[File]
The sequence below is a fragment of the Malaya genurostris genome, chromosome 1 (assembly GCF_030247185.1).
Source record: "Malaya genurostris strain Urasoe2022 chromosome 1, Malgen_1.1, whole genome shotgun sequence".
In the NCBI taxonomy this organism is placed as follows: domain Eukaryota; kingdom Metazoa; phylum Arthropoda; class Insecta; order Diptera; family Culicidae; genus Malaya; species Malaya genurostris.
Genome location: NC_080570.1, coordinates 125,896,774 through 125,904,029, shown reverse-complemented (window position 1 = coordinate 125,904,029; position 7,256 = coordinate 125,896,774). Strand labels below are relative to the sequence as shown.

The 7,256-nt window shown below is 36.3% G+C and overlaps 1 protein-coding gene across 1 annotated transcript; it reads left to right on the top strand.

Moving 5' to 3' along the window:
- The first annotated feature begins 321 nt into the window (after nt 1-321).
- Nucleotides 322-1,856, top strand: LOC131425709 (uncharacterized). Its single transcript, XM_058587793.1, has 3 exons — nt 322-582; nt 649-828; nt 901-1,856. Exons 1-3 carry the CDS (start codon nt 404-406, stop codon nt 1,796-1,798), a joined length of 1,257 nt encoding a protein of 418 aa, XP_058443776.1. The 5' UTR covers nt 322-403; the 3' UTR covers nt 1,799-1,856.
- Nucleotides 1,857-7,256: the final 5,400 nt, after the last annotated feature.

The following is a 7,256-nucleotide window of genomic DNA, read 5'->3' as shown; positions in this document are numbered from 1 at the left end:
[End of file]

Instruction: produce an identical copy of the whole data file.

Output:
The sequence below is a fragment of the Malaya genurostris genome, chromosome 1 (assembly GCF_030247185.1).
Source record: "Malaya genurostris strain Urasoe2022 chromosome 1, Malgen_1.1, whole genome shotgun sequence".
In the NCBI taxonomy this organism is placed as follows: domain Eukaryota; kingdom Metazoa; phylum Arthropoda; class Insecta; order Diptera; family Culicidae; genus Malaya; species Malaya genurostris.
Genome location: NC_080570.1, coordinates 125,896,774 through 125,904,029, shown reverse-complemented (window position 1 = coordinate 125,904,029; position 7,256 = coordinate 125,896,774). Strand labels below are relative to the sequence as shown.

The 7,256-nt window shown below is 36.3% G+C and overlaps 1 protein-coding gene across 1 annotated transcript; it reads left to right on the top strand.

Moving 5' to 3' along the window:
- The first annotated feature begins 321 nt into the window (after nt 1-321).
- Nucleotides 322-1,856, top strand: LOC131425709 (uncharacterized). Its single transcript, XM_058587793.1, has 3 exons — nt 322-582; nt 649-828; nt 901-1,856. Exons 1-3 carry the CDS (start codon nt 404-406, stop codon nt 1,796-1,798), a joined length of 1,257 nt encoding a protein of 418 aa, XP_058443776.1. The 5' UTR covers nt 322-403; the 3' UTR covers nt 1,799-1,856.
- Nucleotides 1,857-7,256: the final 5,400 nt, after the last annotated feature.

The following is a 7,256-nucleotide window of genomic DNA, read 5'->3' as shown; positions in this document are numbered from 1 at the left end: